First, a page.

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CCG grows to ‘over 400’ auto body affiliates, says banner model serves high-quality independents

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Business Practices | Insurance | Market Trends | Repair Operations
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Auto body repair banner network Certified Collision Group announced last month it had grown 35 percent in 2019 to support more than 400 collision repair companies.

CEO Tom Matlack on a media teleconference Dec. 17, 2019, called CCG the highest-quality network in the industry by a “long shot,” and nothing like “quote-unquote competitors.”

Each of the 164 independent collision repairers who joined the network in 2019 had to hold at least one OEM certification as the price of admission, and Chief Operating Officer Marty Evans said they need to be I-CAR Gold or better too.

With the market coalescing around OEM certifications, “we have the affiliates to live up to those commitments,” CCG insurance services group Senior Vice President Chris Sestito said.

Shops must also have been referred by a CCG shop, a vendor or an insurer, according to affiliates services group Vice President Bob Cornelius.

“We do not cold-call,” Chief Operating Officer Marty Evans said. If you’re not referred, “we don’t have a conversation,” he said. Cornelius said the parties referring shops know what CCG wants and send it the top 10-15 percent.

He said CCG also vets shops, examining items like history in the market, any direct repair program affiliations, length of rental and customer satisfaction.

The company noted that four CCG affiliates recently won national awards. Dalton Collision received the I-CAR Russ Verona Memorial Award, and Eurotech Refinishing and Collision won VeriFacts’ Outstanding Shop of the Year. The same VeriFacts award ceremony honored Chris Sandoval of Car Crafters for outstanding craftsmanship as an advanced materials technician and Dave Hoehler of Mahnke Auto Body for outstanding craftsmanship as a paint and refinish technician.

Matlack said CCG had a unique business model that it felt had “particular power.”

CCG’s banner business model offers a potential path for independents to remain competitive but independent amid a consolidating industry. It’s a “very, very viable option” for independents to achieve scale without owning multiple locations themselves, Evans said.

“Our goal is to level the playing field,” Evans said. He called CCG a low-cost and unintrusive means of doing so.

Matlack said CCG started a little more than three years ago, growing slowly before it “exploded.” He said it spoke to the “absolute desire” by the highest-quality independents who don’t wish to sell but see a competitive threat. “We are that answer,” he said.

A shop pooling its buying power with 400 other CCG businesses can potentially command major discounts from any vendors the banner has a relationship with.

CCG procurement Vice President Ernie Laky said affiliates can leverage the banner to solve vendor headaches too. If a repairer experiences service issues with a vendor and can’t get it resolved, CCG has the corporate contacts to have someone higher up the vendor’s food chain address the problem, according to Laky.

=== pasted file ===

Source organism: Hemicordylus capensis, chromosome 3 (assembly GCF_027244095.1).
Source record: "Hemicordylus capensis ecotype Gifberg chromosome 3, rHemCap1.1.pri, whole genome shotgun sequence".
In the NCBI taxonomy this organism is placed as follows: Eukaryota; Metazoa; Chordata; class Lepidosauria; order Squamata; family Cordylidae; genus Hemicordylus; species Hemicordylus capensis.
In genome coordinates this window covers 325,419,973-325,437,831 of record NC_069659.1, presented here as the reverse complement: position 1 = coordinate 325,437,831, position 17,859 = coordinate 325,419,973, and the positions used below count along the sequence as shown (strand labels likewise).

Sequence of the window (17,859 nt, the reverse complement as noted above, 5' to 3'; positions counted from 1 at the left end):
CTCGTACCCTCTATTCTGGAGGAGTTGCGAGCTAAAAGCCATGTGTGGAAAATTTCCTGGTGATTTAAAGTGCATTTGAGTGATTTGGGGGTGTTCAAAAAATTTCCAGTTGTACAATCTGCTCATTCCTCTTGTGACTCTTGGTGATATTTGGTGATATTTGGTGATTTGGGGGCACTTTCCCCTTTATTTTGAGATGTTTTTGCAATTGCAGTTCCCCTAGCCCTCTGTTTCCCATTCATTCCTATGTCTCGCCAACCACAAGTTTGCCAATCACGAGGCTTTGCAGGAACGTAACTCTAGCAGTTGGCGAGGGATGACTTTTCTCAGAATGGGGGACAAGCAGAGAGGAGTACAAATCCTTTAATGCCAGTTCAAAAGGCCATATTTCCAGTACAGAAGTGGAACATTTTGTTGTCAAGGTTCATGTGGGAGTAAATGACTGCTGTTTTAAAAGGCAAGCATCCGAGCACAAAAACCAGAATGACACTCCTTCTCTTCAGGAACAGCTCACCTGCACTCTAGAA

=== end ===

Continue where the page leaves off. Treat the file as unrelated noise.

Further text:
Laky said “I deal with that’ off and on “week after week.”

The company has relationships with more than 50 vendors. It added five in 2019 and successfully renewed the 23 which were set to expire in 2019.

We asked if the company’s 400-plus affiliates were enough to reach the maximum vendor discount possible for the industry — the kind commanded by a national MSO or franchisor. For example, LKQ CEO Dominic Zarcone said in February 2019 that Caliber and ABRA “already get our largest discounts, if you will” and he didn’t anticipate changes after their merger.

“We believe our procurement program is already ‘best in class’ but we are always working at refining terms in every category to ensure our members are being represented well,” Evans said in a statement. “Our model is very differentiated in this space in the way our rebates and discounts are shared back to our affiliates.”

Evans called vendor relations one of two key elements driving CCG. The other was insurance relations, he said.

Sestito said he works with insurers to determine where they have a need for a shop, and Matlack said the company can bring the top performers to a carrier.

According to Evans, CCG’s shops participate in both traditional direct repair program arrangements and the newer trend of performance-based agreements.

“We look to add agreements for our affiliates in both categories, largely determined by market needs,” Evans said in a statement. “We do participate in performance based agreements today and look forward to additional agreements of this type as our carrier partners evolve.”

We asked about the seeming incompatibility between insurer program requirements and the OEM certifications CCG demands affiliates carry.

“While the common perception is as you state, ‘certification and a DRP simply aren’t compatible’ we would not agree with a blanket statement like that,” Evans said in a statement. “Our affiliates are fully vetted on performance criteria to ensure efficient and proper repairs are being completed.  Sure, there are claims wherein the successful completion of repair is not possible under these metrics so managing every claim is critical.”


The Certified Collision Group logo is shown. (Provided by CCG)

Left, I-CAR CEO John Van Alstyne poses with Dalton Collision President Jerry Dalton on Nov. 6, 2019, after presenting the Russ Verona Memorial Award to the Certified Collision Group-affiliated  shop. (John Huetter/Repairer Driven News)

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